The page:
If you are old enough to remember the days of yore when cigarettes were advertised on television, you may remember the phrase “I’d rather fight than switch!” This old adage came to mind when The Man From FCPA read a couple of recent articles that companies in Europe wanted to not only fight the U.S. government on claims of illegal conduct but also attempt to negotiate in public with the U.S. Justice Department over fines and penalties. The first was the Swedish telecom firm, Telia. The second is the venerable German banking giant, Deutsche Bank.

In an article in the Wall Street Journal, it was reported that the U.S. Justice Department and Dutch authorities are “asking Swedish telecom carrier Telia Company AB to pay $1.4 billion to settle allegations it distributed hundreds of millions of dollars in bribes to secure business in Uzbekistan” all in violation of the Foreign Corrupt Practices Act. While the company has admitted its sins and publicly stated it is prepared to take “full responsibility,” it has balked at the proposed resolution amount, with the company chairwoman stating, “our initial reaction to the proposal is that the amount is very high.” The proposed amount “would be almost twice the $795 million in civil and criminal penalties that Amsterdam-based VimpelCom agreed to pay to U.S. and Dutch authorities in February as part of a similar case.”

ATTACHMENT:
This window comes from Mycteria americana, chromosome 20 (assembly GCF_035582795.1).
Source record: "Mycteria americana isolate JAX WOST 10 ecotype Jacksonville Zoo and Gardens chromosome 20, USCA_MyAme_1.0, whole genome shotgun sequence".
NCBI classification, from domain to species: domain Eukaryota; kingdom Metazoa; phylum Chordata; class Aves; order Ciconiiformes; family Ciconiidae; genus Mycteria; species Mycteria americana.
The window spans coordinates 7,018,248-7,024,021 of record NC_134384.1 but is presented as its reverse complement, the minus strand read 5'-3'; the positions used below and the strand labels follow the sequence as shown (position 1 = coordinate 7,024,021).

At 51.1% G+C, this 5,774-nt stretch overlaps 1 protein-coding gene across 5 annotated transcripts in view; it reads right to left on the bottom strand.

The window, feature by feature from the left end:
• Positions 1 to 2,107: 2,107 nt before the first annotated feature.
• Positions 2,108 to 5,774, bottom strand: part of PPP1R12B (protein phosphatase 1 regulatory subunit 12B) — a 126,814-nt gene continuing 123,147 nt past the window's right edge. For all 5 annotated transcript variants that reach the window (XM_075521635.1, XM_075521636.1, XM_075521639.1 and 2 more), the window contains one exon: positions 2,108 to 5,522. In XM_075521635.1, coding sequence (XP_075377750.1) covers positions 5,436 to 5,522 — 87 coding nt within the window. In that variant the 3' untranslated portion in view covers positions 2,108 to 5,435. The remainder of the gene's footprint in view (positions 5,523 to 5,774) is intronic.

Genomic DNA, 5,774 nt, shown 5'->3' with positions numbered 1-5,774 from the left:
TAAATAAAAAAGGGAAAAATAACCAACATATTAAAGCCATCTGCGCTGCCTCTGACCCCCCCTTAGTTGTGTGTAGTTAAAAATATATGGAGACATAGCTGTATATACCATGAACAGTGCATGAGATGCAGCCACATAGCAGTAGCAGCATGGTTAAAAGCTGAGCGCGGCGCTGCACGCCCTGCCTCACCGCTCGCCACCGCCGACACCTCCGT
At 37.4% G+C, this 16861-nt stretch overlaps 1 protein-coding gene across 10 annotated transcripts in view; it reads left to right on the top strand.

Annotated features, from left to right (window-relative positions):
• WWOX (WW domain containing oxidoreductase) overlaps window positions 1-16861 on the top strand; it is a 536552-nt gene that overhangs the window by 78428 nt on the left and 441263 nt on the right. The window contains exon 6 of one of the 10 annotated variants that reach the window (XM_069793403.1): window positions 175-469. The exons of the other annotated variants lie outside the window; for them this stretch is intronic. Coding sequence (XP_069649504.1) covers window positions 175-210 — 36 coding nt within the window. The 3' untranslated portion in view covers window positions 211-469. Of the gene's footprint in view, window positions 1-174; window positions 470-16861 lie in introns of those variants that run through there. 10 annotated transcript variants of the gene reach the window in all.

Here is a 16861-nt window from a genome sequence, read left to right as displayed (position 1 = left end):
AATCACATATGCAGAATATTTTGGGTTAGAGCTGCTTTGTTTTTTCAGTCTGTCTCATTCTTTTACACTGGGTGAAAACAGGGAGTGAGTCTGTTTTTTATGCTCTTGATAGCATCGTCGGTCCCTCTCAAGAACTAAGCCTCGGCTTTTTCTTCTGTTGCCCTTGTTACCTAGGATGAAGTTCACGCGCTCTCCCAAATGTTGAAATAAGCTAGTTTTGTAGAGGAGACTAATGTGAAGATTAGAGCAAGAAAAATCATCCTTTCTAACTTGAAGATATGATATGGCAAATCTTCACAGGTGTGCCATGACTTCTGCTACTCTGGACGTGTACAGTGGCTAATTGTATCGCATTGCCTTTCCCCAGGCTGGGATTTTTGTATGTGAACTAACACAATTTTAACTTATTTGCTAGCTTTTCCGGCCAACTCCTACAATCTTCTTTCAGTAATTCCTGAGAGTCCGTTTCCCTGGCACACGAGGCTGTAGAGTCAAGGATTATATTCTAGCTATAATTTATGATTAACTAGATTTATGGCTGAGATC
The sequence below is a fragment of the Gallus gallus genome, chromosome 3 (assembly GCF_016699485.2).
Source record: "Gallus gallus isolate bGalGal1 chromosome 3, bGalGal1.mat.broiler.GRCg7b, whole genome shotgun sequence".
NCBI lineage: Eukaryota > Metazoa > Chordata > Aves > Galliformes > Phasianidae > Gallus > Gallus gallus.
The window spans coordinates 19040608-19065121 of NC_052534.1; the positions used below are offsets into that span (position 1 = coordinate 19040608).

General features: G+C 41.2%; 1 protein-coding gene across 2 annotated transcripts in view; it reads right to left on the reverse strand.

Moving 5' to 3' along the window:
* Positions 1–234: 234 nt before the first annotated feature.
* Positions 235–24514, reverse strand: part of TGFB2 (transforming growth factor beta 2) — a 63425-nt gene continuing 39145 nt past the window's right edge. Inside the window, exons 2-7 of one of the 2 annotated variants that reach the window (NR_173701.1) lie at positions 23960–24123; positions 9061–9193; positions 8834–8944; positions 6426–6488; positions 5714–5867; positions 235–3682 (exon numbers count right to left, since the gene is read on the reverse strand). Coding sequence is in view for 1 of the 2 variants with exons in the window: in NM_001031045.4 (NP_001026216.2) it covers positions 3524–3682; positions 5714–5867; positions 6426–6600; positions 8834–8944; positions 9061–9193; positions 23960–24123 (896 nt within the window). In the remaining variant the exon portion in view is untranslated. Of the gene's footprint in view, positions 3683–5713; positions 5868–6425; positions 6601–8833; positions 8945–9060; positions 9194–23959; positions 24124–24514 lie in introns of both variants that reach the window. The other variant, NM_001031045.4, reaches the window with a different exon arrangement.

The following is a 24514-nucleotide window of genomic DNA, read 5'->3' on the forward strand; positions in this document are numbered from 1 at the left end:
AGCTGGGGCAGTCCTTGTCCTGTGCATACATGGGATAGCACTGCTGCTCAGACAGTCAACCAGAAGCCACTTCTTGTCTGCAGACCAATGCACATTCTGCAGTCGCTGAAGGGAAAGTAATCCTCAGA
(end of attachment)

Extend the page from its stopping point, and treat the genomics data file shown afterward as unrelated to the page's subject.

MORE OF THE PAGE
In the second matter, as reported by Reuters, Deutsche Bank is facing claims it mis-sold residential mortgage backed securities before 2008. The U.S. Justice Department has demanded a penality of $14B. The article reported the bank viewed this demand as an “opening shot” in negotiations. In a statement the bank said, "Deutsche Bank has no intent to settle these potential civil claims anywhere near the number cited. The negotiations are only just beginning. The bank expects that they will lead to an outcome similar to those of peer banks which have settled at materially lower amounts."

Experience has clearly shown that when negotiating with the US Justice Department, the public route is definitely NOT the way to go. Avon publicly suggested a penalty of $12M was appropriate for its bribery and corruption in China. The company settled at $135 million. Moreover, negotiating in public is not seen as providing the requisite level of corruption the Justice Department typical expects.

It will certainly be interesting to see how all this plays out, even behind closed doors.